Hasegawa and Mohamed Make History at the Port of Seattle

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Posted on January 5, 2022

Headshot Commissioner HasegawaToshiko Hasegawa and Hamdi Mohamed made history today when they became the first women of color to join the Port of Seattle Commission. For the first time in the organization’s 110-year history, a majority of Port of Seattle Commissioners are people of color.

The Port’s aviation and maritime gateways are critical to supporting economic vitality, creating opportunities across a broad cross-section of the region and state.

“I am proud to be elected the first woman of Asian ancestry on the Port of Seattle Commission,” said Commissioner Toshiko Hasegawa. “The Port of Seattle holds the key to a robust economy, healthy environment, and thriving communities, and I want to help the Port be a leader in bringing together stakeholders to build our port economy back to be more inclusive, sustainable, and abundant for all.”

Commissioner Hasegawa’s priorities on the Commission include addressing supply chain issues, expanding economic opportunities, and reducing pollution. In addition to her role as a Commissioner, Hasegawa is also the Executive Director of Washington State’s Commission on Asian Pacific American Affairs. She holds a Master’s degree from Seattle University. Learn more about Commissioner Hasegawa on her biography page.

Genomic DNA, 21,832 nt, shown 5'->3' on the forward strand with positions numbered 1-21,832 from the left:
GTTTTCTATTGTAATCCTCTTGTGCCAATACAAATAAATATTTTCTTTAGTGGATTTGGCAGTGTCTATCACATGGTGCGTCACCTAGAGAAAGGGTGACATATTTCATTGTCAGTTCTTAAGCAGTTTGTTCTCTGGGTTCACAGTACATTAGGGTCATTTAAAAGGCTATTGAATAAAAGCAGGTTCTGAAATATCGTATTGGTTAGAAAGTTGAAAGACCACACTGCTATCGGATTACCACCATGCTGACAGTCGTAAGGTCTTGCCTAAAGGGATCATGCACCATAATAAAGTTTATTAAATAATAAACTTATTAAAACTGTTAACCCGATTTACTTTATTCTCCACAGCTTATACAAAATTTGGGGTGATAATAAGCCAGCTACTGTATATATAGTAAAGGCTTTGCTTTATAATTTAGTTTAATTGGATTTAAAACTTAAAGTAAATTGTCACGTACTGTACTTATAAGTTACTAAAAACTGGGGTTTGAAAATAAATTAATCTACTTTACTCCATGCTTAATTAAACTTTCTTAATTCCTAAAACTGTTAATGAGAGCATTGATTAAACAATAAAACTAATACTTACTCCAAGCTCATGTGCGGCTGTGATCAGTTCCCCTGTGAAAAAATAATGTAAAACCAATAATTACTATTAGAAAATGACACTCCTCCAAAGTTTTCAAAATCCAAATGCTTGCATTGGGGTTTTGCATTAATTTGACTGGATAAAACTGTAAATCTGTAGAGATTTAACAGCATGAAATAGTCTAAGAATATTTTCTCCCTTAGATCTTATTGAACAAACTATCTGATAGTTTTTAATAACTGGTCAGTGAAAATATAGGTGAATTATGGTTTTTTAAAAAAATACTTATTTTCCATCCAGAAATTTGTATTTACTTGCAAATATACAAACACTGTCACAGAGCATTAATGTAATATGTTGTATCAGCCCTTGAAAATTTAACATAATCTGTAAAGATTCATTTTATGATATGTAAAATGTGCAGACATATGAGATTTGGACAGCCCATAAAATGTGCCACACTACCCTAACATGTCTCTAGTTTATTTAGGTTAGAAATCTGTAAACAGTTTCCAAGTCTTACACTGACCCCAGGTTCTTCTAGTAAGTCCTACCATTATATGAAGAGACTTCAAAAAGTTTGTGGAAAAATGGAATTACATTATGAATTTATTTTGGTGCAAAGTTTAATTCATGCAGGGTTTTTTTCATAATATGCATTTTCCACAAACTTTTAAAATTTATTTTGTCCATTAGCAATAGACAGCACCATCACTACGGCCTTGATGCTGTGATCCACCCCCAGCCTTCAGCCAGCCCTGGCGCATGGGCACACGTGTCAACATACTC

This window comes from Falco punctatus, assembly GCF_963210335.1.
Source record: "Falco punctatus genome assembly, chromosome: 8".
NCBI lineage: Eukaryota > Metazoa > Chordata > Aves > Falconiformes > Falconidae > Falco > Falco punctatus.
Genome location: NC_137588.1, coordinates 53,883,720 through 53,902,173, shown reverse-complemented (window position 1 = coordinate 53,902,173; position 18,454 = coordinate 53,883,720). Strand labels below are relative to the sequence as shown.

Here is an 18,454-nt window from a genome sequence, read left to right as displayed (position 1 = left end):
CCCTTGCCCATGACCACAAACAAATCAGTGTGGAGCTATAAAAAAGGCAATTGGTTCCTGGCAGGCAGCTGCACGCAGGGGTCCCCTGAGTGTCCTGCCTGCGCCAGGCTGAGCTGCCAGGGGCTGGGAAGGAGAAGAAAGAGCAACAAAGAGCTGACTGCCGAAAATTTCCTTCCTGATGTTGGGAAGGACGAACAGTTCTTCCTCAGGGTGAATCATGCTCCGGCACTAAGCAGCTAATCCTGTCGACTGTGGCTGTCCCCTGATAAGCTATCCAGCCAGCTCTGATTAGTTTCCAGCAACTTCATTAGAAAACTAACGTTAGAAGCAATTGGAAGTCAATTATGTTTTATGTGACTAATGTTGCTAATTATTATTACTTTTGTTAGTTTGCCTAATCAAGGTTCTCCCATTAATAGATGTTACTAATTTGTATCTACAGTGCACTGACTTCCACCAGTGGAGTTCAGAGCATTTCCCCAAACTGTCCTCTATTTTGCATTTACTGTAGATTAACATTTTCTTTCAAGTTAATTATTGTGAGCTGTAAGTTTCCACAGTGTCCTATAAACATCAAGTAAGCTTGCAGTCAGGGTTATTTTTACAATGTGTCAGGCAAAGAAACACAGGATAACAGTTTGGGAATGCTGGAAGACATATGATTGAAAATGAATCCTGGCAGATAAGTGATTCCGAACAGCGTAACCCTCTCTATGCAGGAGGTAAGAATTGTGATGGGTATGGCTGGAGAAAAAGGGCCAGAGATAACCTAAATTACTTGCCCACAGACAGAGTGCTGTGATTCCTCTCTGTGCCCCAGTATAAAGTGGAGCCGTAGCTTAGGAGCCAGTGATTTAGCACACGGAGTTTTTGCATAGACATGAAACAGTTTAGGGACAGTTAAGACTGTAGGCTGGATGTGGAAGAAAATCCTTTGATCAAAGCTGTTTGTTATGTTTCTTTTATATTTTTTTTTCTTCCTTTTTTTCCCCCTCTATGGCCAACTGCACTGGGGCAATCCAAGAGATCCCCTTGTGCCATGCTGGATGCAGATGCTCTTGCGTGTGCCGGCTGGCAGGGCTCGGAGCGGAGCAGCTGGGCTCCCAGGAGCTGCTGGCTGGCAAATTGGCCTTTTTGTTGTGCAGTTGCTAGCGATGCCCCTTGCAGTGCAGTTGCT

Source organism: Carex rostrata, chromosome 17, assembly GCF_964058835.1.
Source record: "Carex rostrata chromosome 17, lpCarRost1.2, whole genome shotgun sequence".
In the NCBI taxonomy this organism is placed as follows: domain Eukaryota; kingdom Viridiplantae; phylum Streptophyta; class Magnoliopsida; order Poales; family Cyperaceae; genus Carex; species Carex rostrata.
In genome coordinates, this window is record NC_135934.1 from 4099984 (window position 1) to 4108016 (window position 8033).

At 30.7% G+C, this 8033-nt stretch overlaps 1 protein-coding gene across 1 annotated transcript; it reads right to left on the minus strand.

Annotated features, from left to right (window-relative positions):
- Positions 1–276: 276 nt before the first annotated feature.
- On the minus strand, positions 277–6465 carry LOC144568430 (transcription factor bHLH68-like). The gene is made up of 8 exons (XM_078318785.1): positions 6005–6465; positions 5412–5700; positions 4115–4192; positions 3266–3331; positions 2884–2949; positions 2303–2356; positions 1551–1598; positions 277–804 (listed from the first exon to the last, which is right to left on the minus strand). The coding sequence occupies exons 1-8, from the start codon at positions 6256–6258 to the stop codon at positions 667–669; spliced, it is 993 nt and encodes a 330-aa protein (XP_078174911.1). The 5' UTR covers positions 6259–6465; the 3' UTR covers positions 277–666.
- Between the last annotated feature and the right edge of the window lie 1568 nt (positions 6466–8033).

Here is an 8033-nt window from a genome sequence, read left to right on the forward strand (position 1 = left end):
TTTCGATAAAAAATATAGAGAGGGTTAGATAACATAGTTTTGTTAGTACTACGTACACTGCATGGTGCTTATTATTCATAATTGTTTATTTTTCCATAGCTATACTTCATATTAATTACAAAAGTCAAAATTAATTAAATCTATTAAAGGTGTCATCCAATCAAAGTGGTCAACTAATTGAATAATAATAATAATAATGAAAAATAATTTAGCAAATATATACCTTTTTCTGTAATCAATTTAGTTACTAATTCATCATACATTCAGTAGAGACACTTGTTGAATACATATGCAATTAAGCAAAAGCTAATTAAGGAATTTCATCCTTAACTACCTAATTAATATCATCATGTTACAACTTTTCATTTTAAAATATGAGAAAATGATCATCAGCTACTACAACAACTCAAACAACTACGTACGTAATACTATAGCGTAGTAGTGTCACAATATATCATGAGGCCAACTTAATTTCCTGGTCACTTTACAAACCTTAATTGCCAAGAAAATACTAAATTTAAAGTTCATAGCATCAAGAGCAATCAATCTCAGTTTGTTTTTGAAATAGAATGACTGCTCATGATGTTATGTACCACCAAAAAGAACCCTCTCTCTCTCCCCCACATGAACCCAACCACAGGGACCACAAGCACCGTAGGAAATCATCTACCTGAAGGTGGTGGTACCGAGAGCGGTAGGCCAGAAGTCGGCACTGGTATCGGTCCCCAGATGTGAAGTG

Headshot Mohamed“I am honored to be the first Black woman elected to the Port of Seattle Commission, and the first Somali American woman to be elected into office in Washington state. For us to participate in a highly competitive global marketplace at our highest capabilities, we must be represented by the full breadth of our community,” said Commissioner Hamdi Mohamed. “Throughout its history, the Port has proven to be a platform for economic opportunity and environmental leadership. By focusing on equity, environmentalism, and the dignity of work, we will expand those opportunities to include communities closest to the Port but furthest from its benefits.”

Commissioner Mohamed’s priorities include economic development, workforce development, and environmental action.  In addition to her role as a Commissioner, Mohamed serves as Public Policy and Strategic Project Manager to King County. She earned both a Bachelor’s degree in Law, Societies, and Justice and a Master’s degree in Policy Studies from the University of Washington. She has also earned a Global Business Certificate from Harvard Business School. Learn more about Commissioner Mohamed on her biography page.